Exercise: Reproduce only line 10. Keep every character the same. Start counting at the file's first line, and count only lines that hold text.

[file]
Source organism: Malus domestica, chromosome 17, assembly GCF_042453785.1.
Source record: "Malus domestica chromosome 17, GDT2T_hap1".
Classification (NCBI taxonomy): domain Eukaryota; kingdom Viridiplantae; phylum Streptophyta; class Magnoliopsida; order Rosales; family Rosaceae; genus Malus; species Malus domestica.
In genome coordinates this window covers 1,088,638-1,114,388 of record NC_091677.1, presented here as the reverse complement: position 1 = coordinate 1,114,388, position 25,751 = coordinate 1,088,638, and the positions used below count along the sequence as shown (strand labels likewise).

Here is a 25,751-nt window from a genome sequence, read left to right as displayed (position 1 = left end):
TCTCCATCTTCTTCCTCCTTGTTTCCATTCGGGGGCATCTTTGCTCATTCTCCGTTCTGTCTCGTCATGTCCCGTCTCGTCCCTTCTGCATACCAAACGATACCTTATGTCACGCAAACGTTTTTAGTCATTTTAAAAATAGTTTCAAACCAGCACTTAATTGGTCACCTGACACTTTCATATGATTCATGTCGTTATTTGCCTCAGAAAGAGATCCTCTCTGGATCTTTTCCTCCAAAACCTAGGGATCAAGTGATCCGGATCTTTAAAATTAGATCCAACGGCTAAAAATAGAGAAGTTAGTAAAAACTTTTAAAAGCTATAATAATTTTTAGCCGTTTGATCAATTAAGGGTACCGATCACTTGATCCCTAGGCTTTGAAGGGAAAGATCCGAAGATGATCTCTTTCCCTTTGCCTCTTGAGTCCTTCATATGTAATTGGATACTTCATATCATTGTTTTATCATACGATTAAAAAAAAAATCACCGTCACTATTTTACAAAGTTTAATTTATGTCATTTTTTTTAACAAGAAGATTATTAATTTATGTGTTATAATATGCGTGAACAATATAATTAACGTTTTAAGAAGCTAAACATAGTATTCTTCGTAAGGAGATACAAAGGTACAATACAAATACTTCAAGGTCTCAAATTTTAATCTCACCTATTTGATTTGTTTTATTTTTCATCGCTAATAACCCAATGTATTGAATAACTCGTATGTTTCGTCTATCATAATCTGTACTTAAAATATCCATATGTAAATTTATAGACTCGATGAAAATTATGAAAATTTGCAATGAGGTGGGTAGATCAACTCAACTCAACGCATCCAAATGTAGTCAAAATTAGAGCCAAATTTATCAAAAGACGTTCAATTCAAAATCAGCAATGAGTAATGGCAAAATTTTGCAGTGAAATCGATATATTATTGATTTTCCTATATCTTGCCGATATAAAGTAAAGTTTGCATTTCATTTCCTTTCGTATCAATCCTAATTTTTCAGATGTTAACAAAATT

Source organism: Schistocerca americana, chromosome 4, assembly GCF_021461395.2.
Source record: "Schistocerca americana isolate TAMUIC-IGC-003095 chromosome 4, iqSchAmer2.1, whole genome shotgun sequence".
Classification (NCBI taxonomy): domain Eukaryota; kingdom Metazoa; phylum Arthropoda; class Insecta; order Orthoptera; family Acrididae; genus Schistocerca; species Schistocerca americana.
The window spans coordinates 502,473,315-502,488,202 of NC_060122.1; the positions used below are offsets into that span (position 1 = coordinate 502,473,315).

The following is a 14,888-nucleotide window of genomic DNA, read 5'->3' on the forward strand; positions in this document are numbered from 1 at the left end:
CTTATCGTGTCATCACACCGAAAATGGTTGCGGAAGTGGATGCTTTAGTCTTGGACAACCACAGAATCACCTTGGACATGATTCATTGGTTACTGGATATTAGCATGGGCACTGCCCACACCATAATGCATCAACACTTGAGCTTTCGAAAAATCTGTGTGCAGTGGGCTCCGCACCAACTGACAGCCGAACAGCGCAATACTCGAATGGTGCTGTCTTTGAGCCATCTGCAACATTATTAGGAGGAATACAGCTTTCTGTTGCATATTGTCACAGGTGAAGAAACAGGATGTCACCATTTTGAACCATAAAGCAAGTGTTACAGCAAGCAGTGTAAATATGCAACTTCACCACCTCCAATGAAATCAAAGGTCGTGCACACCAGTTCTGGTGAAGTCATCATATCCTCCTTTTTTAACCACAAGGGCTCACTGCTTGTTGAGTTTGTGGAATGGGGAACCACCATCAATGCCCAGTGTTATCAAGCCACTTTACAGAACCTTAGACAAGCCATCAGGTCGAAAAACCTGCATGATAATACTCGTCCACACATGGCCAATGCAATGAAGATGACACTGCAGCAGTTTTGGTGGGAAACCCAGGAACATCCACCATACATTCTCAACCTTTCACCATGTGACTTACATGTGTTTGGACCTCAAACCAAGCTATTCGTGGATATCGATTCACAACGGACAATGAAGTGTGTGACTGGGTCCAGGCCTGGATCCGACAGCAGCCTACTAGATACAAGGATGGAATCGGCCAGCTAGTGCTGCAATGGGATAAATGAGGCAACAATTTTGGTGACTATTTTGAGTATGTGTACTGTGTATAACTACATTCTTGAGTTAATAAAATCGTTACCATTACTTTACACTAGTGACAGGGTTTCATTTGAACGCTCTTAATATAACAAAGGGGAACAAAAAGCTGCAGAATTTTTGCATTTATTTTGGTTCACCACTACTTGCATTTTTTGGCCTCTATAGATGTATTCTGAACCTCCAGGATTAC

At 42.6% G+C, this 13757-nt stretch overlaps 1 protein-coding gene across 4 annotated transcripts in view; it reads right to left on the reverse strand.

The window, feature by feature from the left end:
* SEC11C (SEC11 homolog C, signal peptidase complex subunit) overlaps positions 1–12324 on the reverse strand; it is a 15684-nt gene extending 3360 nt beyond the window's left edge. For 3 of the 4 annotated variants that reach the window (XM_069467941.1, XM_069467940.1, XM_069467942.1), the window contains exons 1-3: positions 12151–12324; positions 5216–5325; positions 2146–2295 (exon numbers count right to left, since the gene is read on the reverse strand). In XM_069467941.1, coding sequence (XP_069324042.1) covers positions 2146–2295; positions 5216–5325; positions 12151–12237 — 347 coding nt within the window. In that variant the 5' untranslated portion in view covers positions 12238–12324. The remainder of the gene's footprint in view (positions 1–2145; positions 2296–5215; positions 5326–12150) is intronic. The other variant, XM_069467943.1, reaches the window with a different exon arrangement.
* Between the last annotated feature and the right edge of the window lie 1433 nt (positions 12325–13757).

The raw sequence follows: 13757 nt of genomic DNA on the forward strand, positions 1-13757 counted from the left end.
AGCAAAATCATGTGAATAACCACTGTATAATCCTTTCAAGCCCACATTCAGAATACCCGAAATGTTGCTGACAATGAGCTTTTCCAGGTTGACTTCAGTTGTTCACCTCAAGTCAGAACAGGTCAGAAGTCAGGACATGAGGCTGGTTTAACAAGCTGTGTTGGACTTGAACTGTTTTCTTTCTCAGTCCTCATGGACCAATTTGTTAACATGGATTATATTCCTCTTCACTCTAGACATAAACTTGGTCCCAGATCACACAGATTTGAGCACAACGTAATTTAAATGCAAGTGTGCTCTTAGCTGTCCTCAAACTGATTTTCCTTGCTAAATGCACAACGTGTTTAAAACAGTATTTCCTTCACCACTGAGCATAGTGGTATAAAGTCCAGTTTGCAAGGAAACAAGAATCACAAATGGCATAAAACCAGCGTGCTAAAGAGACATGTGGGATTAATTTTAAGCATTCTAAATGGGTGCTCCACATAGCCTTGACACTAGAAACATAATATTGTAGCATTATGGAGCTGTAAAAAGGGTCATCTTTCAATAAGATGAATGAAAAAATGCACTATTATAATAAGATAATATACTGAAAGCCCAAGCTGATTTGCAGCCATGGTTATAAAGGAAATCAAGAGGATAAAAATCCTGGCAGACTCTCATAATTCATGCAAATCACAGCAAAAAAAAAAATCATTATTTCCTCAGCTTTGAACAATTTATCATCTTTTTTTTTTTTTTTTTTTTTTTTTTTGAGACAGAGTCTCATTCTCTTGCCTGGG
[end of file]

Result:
The window spans coordinates 502,473,315-502,488,202 of NC_060122.1; the positions used below are offsets into that span (position 1 = coordinate 502,473,315).